You’d be Better Off as a Terrorist

I’ve found the whole Wikileaks situation very challenging, which is one reason I haven’t blogged much about it.  Another reason is because it’s also out of the forefront of my consciousness at the moment and I never reached any solid conclusions of my own.

On one side, I do think it is well within the bounds of the government’s military powers to classify information and keep it away from public and international eyes.  No, I am not prepared to offer a hard-and-fast guideline for determining what should be classified and what should not.  But I have a sense that there is a need for that power and so such a principle can be developed.

On the other hand, I do think that public scrutiny of government action is absolutely critical and the government’s legitimate power for keeping secrets is very, very limited.  (Again, what those limits are exactly is unknown to me.)

I think what most disturbs me about the Wikileaks drama is the tang of vigilante-ism that surrounds it.

Nevertheless, there is a discussion about the situation over at The Agitator that I find very thought-provoking.

So why is that? Here’s my guess: McVeigh, Loughner, and Ames merely killed people, or caused people to be killed. Their transgressions were despicable, but they didn’t splash back any embarrassment on the government itself (Aimes arguably did to a certain degree, in that it took so long for him to be discovered). Manning, on the other hand, embarrassed the government. In the community of people who believe government to be the noblest, most honorable, most vaunted possible calling, that’s a far worse offense. It’s probably the worst offense.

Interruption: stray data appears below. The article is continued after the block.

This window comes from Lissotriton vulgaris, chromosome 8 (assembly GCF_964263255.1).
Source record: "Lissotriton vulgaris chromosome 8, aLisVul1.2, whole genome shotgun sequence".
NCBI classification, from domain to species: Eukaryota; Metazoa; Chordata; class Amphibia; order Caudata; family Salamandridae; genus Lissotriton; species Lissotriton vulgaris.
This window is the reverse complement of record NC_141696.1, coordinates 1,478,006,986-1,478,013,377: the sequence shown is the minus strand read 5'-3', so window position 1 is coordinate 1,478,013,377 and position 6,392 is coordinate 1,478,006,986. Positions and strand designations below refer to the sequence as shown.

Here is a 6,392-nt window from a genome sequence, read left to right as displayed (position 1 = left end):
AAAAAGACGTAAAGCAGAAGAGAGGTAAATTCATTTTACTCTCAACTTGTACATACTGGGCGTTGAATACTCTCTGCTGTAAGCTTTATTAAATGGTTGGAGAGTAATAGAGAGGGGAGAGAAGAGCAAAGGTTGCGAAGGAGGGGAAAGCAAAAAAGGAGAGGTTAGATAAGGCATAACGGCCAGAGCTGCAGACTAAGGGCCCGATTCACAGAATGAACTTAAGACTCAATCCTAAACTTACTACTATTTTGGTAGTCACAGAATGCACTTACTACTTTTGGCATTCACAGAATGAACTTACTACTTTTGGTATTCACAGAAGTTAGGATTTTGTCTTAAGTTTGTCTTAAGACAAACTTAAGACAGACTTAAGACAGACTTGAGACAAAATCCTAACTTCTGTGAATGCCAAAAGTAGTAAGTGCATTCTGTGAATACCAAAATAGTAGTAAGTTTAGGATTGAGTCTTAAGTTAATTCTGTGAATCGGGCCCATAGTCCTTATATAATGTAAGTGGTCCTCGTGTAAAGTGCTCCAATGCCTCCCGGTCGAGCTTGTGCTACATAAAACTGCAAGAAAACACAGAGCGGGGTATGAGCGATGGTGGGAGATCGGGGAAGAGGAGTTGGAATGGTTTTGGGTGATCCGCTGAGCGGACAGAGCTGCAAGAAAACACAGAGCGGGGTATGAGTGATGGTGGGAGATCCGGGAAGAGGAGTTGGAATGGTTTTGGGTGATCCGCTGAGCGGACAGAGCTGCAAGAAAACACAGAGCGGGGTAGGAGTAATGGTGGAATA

I don’t tend to buy into accusations of base venality (I know I’m particularly naive in this regard) when it comes to, well, everyone, but in this case Balko’s points are well taken and fairly persuasive.  Definitely worthy of some further contemplation over this challenging issue.


  1. JimWoods March 6, 2011 4:27 pm

    An issues that I have not heard in this case relates to something that I recently read in Rumsfeld’s book. During the Ford Administration, then-Sec. of Defense Rumsfeld had to confront then-Sec. of State Kissenger about State’s failure to share relevant intelligence with DoD.

    In this case, at least from the press reports, there was significant disclosure of data from the State Depart. by a solider in DoD. These disclosures undermine coordination between Departments on issues relevant to government’s legitimate functions.

    The stovepiping of information weakened our governments ability to protect citizens from 9/11. This criminal disclosure undermines efforts to reform that culture so that our government can do its essential functions.

    • Trey Givens March 6, 2011 4:31 pm

      Yes, that is one side of the discussion.

      On the other hand, if the government is permitted to operate in absolute secrecy, then the environment for criminal activity by those in the government ripens.

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